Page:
The wrist pins are full-floating, so their ends should be smoothly rounded to prevent scoring of the cylinder liner, but the pins are drilled through (for lightness, I think), so rounding is not practical. Although the drawings don't show them, I decided to make little brass end pads for the wrist pins. These will be glued in with LockTite and profiled. Ten pins, 20 pads, one hour: 3 minutes per pad that includes a tool change from brass turning tool to thin (0.020") part-off tool. Just as well I don't do this for a living!

The pins that retain the slave (or link) rods in the master rod are called link pins. Morton designed them the same way as the rocker pins with a 2-56 thread to an undercut sholder. As there have been instances of these unscrewing and jamming up on the crankshaft counterbalance cut-outs (I shudder to think of the damage at 5000 rpm), Bruce Satra suggests making them full floating as well, retaining them in the master rod with thin steel washers--the whole thing sandwiched between front and rear crankshaft webs. So that's how they've been made here. The cunning retention method for the fully floating pins is shown in the Link Rods section. This photo shows, as usual, two engines worth of pins.


Valves are not something I've made before and the Morton valves are tiny! They are 0.797" long with a 0.092" stem and a 1/4" diameter head, 1/16" thick. The groove for the retaining clip is 0.020" wide and 0.010" deep. The plans call for 4130 steel, hardened to Rockwell "C" 33-38. Lacking a heat-treat oven, hardness testing gear and being worried about the stems warping, I decided to make them out of stainless steel as seems to be "modern" practice. The plan was to make one valve to experience all the processes involved (ie, all the things that can go wrong), then devise the mass production process (I need 20 of the little buggers, plus some spares). Next, do a trial of the "production-line process" -- say 2 valves, and finally, make 20 more!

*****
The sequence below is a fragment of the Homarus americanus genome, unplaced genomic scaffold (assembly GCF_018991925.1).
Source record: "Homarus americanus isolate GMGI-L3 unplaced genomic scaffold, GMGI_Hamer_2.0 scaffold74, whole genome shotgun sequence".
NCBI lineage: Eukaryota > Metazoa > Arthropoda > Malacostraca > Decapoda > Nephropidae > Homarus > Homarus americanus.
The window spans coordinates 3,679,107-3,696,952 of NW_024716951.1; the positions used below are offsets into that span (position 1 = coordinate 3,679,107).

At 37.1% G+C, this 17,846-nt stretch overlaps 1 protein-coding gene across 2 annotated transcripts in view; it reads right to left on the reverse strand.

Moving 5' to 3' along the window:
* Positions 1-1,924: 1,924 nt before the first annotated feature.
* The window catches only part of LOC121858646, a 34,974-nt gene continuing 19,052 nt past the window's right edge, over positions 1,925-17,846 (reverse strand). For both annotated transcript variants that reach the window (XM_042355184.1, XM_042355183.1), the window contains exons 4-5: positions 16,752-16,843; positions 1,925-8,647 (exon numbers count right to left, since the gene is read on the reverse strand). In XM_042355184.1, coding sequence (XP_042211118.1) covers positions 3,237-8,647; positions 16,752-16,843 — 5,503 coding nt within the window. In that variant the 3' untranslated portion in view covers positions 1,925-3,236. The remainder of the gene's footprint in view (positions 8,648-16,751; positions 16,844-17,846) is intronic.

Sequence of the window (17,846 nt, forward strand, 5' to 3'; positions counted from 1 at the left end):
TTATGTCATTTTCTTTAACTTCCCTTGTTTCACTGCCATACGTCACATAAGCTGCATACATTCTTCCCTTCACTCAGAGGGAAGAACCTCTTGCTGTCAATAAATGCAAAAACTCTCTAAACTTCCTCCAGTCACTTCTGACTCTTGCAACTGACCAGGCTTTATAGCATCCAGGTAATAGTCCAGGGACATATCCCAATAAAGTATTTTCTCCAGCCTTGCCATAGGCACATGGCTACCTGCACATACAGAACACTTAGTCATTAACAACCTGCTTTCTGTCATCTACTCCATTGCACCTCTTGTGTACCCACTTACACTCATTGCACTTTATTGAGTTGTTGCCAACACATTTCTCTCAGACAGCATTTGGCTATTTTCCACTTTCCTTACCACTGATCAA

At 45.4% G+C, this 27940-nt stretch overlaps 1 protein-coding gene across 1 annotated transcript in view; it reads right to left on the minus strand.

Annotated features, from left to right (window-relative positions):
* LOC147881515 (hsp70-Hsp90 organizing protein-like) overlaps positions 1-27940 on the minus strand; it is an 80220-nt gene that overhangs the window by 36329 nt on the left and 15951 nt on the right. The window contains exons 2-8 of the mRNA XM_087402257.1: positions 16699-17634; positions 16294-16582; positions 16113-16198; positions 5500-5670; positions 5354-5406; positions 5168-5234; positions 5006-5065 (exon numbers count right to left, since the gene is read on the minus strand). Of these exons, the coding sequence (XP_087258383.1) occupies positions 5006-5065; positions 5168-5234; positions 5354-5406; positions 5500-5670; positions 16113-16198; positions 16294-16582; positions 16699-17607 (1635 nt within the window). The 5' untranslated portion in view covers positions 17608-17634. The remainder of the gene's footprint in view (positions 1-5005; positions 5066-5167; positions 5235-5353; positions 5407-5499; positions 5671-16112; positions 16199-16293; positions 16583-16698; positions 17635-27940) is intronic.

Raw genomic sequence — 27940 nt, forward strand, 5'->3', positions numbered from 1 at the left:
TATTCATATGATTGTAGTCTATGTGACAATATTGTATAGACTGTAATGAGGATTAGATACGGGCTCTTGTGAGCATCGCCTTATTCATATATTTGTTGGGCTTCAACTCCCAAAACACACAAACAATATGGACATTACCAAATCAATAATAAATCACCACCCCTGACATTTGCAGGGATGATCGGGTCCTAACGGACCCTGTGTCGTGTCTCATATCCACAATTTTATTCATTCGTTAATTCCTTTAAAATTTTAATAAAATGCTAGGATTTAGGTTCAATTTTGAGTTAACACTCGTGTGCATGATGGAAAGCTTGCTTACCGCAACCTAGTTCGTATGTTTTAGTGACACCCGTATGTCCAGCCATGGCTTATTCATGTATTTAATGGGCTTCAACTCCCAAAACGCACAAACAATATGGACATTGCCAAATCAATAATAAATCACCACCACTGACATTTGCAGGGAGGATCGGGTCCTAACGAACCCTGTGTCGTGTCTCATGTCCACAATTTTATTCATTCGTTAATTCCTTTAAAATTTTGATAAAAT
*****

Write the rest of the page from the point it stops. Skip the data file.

The plan, for a change, worked. To conserve material, the production run will be two batches of 10 made from five 3-3/4" lengths of 1/4" stainless rod. Working on each end produces 10 valves, so after being cut off (in the band saw), the remaining length of rod (about 4") will give another 10 valves and enough in the middle to grip in a collet. Final facing, trimming to length and retaining clip grooving will be done collectively on the 20 valves. The photos show the basic steps. Batched operations were governed by tool, or set-up changes:

  1. Set over compound 30 degrees; perform Step 1.
  2. Reset compound to 0; perform step 1a (no explicit photo).
  3. Change to roughing tool; perform step 2.
  4. Change to finishing tool; perform step 3 (a, b and c)
  5. Set over compound slide to 45 degrees; perform step 4
  6. Reset compound slide, fit 3/32" collet and facing tool; perform step 5
  7. Fit each part from rear of collet; do step 6
  8. Change to grooving cutter; perform step 6a

Step 1

Step 2

Step 3a

Step 3b

Step 3c

Step 4

Step 5

Step 6

Step 7

Step 8

Step 9

Step 1

A 60 degree point is cut on each end of the blanks. This will be applied to a female center held in the tailstock to support the thin stem during finishing cuts.

Step 1a

The trial valve showed that it was very helpful to reduce the first 1/16" of the cone to just on, or 0.001" under finished diameter to provide a resting space for the tool tip at the start of the finishing passes. Making the stem over required length allows this bit and the pointy bit to be trimmed away later. The step before the point can be seen in the photo for Step 2.

Step 2

The approximate sholder point is scribed using odd-leg calipers ("Jenny" calipers in the USA) and the blank is roughed down to about 0.15" back to this mark. This cut is made unsupported as neither finish nor consistant diameter are needed. I ended up taking two 0.015" and two 0.010" cuts with a roughing tool ground to the style shown in Martin's book Tabletop Machining.

Step 3a

The tailstock support is now brought up and the blanks finished to size taking 0.005" passes with a tool ground to a tip radius of 1/32". When the blank reaches 0.020" of final size, each pass is run twice at the same setting to allow for springback of the work. It's remarkable how much that second pass cuts with no change in the tool tip position. You can also see here how the little run-in area helps position for each pass (a valuable lesson learnt making the first trial piece).

Step 3b

No, not a lap, just a short length of bronze reamed 3/32", as the valve cages will be, that is used as a go-no-go gauge when the cross slide dial and measuring gear reports final diameter is being reached. We are after a close sliding fit--the drawings say 0.092", plus 0.000", minus 0.001" to fit in the reamed 0.093" valve guide.

Step 3c

This shot gives an idea of the two step process. At this stage all blanks are ready to have the 45 degree valve seat cut. The longer blanks will then become shorter ones like the one at the top of the stack. Leasson learned here was that I'd been too Scotch on blank length. I should have allowed at least 1/8" more on each valve for more stem length. Some were so short that they reached final length before all the rough tip was faced away. Just as well I made spares...